The City of Dorval lost a lengthy legal fight to prevent the youth protection agency from changing the vocation of its Dorval centre, when the Supreme Court of Canada yesterday refused to hear the city's appeal aimed at blocking the agency's plans.
The city had refused to issue a building permit to Batshaw, armed with a petition containing close to 4,000 signatures from residents opposed to the agency's plans to build high-security units on its property.
Not in city core: Dorval mayor
The existing youth rehabilitation centre is in a residential neighbourhood, and many residents are angry Batshaw will be allowed to proceed.
"The facility for really hardened juveniles, I would say....they shouldn't have that here," said Karin Schoriese, who lives right across the street from the centre.
"We don't want a detention centre of that type of closed unit in our centre core of Dorval," said Dorval Mayor Edgar Rouleau.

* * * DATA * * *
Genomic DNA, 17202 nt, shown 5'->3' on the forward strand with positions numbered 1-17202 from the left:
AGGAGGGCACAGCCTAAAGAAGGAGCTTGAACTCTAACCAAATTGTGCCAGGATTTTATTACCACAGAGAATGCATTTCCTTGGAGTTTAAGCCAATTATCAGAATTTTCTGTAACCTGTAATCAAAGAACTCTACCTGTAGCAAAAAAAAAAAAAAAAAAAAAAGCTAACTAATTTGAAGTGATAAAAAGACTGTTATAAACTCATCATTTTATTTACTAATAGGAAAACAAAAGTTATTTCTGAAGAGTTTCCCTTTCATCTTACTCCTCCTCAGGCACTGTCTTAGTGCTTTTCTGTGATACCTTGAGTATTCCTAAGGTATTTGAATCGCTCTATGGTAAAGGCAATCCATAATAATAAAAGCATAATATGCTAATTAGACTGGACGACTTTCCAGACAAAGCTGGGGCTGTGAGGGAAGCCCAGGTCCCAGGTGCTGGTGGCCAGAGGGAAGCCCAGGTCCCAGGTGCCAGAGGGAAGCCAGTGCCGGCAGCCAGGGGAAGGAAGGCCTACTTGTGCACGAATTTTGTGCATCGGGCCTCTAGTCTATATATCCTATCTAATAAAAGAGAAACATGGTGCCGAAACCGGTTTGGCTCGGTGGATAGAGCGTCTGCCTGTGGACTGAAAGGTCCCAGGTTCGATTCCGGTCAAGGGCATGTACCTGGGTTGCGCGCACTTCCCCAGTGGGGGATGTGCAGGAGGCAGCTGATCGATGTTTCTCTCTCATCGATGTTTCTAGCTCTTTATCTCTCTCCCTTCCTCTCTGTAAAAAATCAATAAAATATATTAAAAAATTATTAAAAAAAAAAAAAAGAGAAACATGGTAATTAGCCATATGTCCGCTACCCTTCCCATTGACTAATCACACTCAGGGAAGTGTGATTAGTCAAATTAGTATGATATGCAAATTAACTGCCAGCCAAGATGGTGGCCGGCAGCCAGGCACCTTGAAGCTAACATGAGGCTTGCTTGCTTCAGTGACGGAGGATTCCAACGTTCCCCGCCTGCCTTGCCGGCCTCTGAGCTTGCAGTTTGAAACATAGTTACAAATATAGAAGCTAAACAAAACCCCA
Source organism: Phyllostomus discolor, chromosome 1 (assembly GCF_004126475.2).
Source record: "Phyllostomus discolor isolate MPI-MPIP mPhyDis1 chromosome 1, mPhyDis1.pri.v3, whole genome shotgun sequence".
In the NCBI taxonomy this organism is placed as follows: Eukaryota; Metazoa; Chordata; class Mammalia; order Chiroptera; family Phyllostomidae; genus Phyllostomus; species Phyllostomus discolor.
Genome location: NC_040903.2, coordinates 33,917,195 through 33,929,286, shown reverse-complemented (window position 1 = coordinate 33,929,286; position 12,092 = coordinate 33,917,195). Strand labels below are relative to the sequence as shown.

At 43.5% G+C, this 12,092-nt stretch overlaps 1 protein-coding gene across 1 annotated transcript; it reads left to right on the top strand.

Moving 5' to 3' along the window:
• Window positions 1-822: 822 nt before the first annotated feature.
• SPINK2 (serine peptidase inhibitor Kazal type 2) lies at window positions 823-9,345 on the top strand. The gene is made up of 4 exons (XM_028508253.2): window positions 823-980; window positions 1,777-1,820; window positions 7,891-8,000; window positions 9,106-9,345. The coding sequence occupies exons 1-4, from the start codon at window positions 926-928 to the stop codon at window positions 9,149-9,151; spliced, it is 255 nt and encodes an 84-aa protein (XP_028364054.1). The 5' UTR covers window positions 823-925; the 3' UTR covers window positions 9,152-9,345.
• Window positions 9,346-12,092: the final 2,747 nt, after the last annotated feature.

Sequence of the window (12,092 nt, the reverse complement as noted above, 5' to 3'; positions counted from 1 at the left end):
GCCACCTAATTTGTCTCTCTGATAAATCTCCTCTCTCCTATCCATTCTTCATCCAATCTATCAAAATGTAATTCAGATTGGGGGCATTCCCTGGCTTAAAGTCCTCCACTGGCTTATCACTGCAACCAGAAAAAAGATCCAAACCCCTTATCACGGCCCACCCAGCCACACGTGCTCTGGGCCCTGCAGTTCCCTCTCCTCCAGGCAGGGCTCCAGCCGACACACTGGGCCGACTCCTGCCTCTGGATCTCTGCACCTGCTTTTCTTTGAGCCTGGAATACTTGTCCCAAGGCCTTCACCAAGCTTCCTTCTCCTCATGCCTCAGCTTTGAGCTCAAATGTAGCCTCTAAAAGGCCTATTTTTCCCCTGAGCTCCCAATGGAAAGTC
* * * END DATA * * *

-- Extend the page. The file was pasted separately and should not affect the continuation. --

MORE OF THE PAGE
No dangerous criminals, agency says
A spokeswoman for Batshaw said Dorval residents need not worry, as dangerous criminals will not be housed in the locked units.
"Most of the youths who are in this closed unit are [there] under the Youth Protection Act," said Pascale Berardino, the coordinator of Batshaw's legal office. "They are not young offenders, per se."
Those teenagers are now being housed at Batshaw's Prévost campus, which began as the Shawbridge reform school for boys more than a century ago.
"They are in buildings that are very old," said Berardino.
"They need to be close to their family and in modern facilities, so that we can have our programs being more effective," she said.
Batshaw's expansion project, estimated to cost $30 million when it was proposed nearly five years ago, includes building a brand-new residential centre in Beaconsfield on its Elm Avenue property, which now houses the non-profit Portage substance abuse rehabilitation program for anglophone teens.